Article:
Forging a Pattern Welded Sgian Dubh
Last weekend I attended a knife making course with Ferrum D near Basel. I'd become interested in knife making and blacksmithing after seeing some youtube videos, and decided to book a course.
In order to learn as much as possible, I decided to make a pattern welded Sgian Dubh, which would allow me to learn a lot about the forging process, and metallurgy, as well as knife making.
A Sgian Dubh is the traditional Scottish knife worn in the sock with kilt, and usually has an elegant leaf shape, and a simple ornamented handle, although it wasn't traditionally a dagger, but rather a utility knife.
The first day of the weekend was spent creating the pattern welded billet, and forging the knife blank. We did a simple folded pattern, with 128 layers (8 layer billet folded 4 times). This involved getting the forge up to an incredible heat, plenty of flux, and a lot of power hammering and hydraulic pressing. It simply wouldn't be feasible to forge weld a billet like this without machine tooling - it would require a team of people with sledgehammers to make the same impact.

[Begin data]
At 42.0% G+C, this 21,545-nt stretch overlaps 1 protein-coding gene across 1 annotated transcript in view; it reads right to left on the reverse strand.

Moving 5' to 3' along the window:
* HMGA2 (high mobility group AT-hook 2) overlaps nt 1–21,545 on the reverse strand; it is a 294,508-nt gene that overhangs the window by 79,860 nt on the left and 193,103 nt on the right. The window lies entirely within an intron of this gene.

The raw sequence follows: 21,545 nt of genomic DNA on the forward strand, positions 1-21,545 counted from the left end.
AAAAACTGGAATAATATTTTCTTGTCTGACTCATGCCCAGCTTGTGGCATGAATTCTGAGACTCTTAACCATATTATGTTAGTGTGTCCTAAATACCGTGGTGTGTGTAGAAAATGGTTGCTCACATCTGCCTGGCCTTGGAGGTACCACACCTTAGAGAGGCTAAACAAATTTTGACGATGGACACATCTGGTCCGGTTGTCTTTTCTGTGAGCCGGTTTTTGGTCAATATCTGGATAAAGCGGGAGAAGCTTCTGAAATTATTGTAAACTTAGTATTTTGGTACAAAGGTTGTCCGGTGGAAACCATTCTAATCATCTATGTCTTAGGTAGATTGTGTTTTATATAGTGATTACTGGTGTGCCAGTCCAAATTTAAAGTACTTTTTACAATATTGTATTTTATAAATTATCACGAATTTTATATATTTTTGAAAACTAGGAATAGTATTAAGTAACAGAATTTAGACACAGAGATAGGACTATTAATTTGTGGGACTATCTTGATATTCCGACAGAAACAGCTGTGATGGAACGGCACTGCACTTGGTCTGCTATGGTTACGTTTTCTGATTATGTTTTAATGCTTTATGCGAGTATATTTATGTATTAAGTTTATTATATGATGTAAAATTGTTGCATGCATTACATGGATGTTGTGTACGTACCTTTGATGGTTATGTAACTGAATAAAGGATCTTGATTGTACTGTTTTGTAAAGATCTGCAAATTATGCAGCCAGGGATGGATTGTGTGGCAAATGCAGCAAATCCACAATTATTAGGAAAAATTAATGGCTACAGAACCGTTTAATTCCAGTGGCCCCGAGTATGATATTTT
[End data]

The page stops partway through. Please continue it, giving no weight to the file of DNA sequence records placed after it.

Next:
I shaped a small piece of the billet into a knife blank on the forge, but we didn't profile the blade on the anvil as more grinding would expose more of the pattern.
The second day was spent grinding the blade, heat treating and making the handle.
We made the bolster and pommel from stainless steel, and the handle from an African walnut. After a lot of sanding, the blade was glued into the handle and then pinned with a stainless steel wire.